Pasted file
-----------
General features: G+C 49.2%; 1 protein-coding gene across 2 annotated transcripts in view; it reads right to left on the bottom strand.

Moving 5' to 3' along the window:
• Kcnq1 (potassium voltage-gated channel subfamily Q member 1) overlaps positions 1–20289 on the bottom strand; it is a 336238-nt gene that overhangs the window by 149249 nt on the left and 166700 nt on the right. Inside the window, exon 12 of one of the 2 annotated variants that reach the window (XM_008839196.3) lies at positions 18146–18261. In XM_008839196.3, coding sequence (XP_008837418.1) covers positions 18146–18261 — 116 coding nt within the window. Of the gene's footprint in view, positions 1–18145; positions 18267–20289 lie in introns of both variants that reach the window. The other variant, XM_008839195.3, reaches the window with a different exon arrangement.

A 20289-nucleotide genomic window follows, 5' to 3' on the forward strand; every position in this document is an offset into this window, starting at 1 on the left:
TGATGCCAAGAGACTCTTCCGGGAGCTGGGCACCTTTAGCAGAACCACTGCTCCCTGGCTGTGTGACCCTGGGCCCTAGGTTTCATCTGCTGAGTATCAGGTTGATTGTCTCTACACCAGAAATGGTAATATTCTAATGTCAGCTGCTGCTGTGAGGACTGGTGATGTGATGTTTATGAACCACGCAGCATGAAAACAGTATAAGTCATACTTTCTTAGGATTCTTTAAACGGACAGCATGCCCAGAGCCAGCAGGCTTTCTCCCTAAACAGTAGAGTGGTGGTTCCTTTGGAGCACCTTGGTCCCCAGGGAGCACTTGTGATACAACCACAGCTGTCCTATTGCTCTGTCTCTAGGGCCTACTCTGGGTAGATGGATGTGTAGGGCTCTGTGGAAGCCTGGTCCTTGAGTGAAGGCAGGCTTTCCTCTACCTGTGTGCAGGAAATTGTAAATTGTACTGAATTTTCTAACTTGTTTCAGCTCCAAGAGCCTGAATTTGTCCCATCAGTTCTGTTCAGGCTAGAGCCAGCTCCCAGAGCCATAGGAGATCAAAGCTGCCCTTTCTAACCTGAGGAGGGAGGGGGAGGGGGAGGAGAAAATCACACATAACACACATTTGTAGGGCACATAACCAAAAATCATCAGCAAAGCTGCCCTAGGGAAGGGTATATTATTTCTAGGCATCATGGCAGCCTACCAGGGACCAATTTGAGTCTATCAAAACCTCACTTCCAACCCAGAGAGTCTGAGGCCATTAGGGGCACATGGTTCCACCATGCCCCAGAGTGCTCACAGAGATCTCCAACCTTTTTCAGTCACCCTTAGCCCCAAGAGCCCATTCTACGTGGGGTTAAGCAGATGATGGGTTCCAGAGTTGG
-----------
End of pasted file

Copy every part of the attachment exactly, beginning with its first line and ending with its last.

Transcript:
General features: G+C 49.2%; 1 protein-coding gene across 2 annotated transcripts in view; it reads right to left on the bottom strand.

Moving 5' to 3' along the window:
• Kcnq1 (potassium voltage-gated channel subfamily Q member 1) overlaps positions 1–20289 on the bottom strand; it is a 336238-nt gene that overhangs the window by 149249 nt on the left and 166700 nt on the right. Inside the window, exon 12 of one of the 2 annotated variants that reach the window (XM_008839196.3) lies at positions 18146–18261. In XM_008839196.3, coding sequence (XP_008837418.1) covers positions 18146–18261 — 116 coding nt within the window. Of the gene's footprint in view, positions 1–18145; positions 18267–20289 lie in introns of both variants that reach the window. The other variant, XM_008839195.3, reaches the window with a different exon arrangement.

A 20289-nucleotide genomic window follows, 5' to 3' on the forward strand; every position in this document is an offset into this window, starting at 1 on the left:
TGATGCCAAGAGACTCTTCCGGGAGCTGGGCACCTTTAGCAGAACCACTGCTCCCTGGCTGTGTGACCCTGGGCCCTAGGTTTCATCTGCTGAGTATCAGGTTGATTGTCTCTACACCAGAAATGGTAATATTCTAATGTCAGCTGCTGCTGTGAGGACTGGTGATGTGATGTTTATGAACCACGCAGCATGAAAACAGTATAAGTCATACTTTCTTAGGATTCTTTAAACGGACAGCATGCCCAGAGCCAGCAGGCTTTCTCCCTAAACAGTAGAGTGGTGGTTCCTTTGGAGCACCTTGGTCCCCAGGGAGCACTTGTGATACAACCACAGCTGTCCTATTGCTCTGTCTCTAGGGCCTACTCTGGGTAGATGGATGTGTAGGGCTCTGTGGAAGCCTGGTCCTTGAGTGAAGGCAGGCTTTCCTCTACCTGTGTGCAGGAAATTGTAAATTGTACTGAATTTTCTAACTTGTTTCAGCTCCAAGAGCCTGAATTTGTCCCATCAGTTCTGTTCAGGCTAGAGCCAGCTCCCAGAGCCATAGGAGATCAAAGCTGCCCTTTCTAACCTGAGGAGGGAGGGGGAGGGGGAGGAGAAAATCACACATAACACACATTTGTAGGGCACATAACCAAAAATCATCAGCAAAGCTGCCCTAGGGAAGGGTATATTATTTCTAGGCATCATGGCAGCCTACCAGGGACCAATTTGAGTCTATCAAAACCTCACTTCCAACCCAGAGAGTCTGAGGCCATTAGGGGCACATGGTTCCACCATGCCCCAGAGTGCTCACAGAGATCTCCAACCTTTTTCAGTCACCCTTAGCCCCAAGAGCCCATTCTACGTGGGGTTAAGCAGATGATGGGTTCCAGAGTTGG